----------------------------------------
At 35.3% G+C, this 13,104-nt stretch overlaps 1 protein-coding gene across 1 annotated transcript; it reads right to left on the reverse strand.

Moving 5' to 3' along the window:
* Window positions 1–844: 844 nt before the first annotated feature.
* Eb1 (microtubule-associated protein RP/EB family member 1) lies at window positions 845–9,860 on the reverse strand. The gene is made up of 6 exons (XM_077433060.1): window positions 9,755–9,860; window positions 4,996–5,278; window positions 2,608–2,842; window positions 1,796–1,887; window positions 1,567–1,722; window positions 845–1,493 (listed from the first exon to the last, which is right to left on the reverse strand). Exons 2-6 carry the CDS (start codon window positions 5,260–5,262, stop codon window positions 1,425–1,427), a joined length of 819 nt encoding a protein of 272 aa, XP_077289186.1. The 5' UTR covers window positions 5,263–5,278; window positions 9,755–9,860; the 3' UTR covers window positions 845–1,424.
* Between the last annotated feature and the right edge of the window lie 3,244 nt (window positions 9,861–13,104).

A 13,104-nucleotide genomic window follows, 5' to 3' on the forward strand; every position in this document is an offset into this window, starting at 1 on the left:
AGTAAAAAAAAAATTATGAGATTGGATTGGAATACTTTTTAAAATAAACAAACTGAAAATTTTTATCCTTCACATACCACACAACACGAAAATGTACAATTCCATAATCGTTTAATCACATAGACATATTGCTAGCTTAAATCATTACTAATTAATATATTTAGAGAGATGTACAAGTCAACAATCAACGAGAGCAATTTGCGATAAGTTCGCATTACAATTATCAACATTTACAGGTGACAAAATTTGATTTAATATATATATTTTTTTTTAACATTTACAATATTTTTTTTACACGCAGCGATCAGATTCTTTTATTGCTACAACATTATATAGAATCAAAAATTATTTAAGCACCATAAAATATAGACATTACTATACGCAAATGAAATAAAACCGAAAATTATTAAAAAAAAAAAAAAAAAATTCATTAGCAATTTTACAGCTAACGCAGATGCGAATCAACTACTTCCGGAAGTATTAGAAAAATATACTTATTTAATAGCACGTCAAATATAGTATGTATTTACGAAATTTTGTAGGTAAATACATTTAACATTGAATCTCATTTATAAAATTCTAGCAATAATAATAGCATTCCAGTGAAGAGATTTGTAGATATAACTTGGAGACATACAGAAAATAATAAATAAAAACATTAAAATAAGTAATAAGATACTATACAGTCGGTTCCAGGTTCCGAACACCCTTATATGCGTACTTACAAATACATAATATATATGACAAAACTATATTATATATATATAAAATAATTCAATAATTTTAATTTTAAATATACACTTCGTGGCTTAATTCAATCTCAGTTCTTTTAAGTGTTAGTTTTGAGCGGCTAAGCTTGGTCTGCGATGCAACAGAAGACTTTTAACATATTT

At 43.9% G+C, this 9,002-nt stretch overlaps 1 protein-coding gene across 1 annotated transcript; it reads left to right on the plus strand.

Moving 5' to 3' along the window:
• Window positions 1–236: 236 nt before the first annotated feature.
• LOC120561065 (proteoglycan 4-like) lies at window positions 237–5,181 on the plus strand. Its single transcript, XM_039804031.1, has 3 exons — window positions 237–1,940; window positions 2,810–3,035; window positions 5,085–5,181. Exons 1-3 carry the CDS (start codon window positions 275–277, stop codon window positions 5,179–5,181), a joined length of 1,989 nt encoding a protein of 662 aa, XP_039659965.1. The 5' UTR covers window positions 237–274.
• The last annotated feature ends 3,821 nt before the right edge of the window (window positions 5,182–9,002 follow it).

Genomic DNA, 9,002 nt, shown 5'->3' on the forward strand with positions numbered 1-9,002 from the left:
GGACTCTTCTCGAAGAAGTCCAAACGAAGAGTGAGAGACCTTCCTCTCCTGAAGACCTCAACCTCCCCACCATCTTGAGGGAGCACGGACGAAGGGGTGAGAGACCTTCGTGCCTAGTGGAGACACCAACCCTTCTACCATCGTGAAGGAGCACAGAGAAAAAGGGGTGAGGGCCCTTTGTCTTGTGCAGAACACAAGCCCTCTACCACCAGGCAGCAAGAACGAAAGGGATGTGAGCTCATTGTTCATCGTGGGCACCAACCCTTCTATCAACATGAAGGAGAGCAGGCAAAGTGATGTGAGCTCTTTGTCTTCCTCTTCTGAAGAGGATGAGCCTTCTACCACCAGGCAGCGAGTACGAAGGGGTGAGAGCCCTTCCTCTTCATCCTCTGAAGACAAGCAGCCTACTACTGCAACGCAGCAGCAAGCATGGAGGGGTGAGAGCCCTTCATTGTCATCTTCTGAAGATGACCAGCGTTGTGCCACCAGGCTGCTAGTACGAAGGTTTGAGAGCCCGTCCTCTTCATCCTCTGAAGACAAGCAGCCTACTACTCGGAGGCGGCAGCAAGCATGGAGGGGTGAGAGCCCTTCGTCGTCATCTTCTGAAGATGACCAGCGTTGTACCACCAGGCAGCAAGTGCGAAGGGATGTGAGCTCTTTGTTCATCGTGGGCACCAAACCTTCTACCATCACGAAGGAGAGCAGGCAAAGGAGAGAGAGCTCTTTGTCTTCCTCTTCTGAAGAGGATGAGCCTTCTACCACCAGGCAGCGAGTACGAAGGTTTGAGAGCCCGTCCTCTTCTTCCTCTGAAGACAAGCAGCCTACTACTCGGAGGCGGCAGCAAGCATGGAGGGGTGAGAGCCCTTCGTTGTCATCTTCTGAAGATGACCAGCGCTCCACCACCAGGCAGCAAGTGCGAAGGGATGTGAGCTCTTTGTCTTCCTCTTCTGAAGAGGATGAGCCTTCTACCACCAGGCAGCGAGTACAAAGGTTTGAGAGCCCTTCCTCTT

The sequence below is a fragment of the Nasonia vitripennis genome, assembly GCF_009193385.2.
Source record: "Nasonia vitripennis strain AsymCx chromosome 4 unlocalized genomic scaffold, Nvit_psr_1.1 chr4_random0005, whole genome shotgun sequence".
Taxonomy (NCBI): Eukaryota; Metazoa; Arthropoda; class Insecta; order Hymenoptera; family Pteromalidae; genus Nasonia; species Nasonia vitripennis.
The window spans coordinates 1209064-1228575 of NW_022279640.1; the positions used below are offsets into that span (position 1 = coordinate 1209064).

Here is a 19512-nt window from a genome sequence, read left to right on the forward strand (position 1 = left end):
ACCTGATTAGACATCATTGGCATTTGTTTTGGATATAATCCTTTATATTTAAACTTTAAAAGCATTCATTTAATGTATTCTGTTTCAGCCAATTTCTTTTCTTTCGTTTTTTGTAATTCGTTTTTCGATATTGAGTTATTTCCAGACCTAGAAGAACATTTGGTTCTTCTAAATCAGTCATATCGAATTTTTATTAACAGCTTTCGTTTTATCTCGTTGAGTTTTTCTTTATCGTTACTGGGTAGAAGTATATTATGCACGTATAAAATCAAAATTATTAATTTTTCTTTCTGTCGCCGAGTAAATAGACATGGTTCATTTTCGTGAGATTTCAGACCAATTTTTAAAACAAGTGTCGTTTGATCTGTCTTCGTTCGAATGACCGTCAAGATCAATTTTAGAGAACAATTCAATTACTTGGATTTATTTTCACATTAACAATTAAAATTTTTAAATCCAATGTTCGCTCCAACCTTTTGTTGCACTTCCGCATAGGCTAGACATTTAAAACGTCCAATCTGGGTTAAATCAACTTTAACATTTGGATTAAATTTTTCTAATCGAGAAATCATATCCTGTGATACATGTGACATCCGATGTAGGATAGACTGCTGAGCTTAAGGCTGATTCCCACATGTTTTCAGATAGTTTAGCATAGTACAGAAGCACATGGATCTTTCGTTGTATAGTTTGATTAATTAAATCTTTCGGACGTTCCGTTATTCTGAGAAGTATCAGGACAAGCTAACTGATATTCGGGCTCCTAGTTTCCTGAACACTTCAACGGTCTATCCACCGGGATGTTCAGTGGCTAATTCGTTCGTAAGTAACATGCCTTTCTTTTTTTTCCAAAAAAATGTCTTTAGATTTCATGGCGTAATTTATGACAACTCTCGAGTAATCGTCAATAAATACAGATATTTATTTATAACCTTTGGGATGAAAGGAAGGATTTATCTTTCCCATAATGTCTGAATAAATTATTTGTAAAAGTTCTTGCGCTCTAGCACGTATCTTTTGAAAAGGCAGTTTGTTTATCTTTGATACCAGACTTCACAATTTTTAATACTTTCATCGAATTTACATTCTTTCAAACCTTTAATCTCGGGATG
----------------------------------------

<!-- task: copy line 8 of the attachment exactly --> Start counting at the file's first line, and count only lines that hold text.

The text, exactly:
At 43.9% G+C, this 9,002-nt stretch overlaps 1 protein-coding gene across 1 annotated transcript; it reads left to right on the plus strand.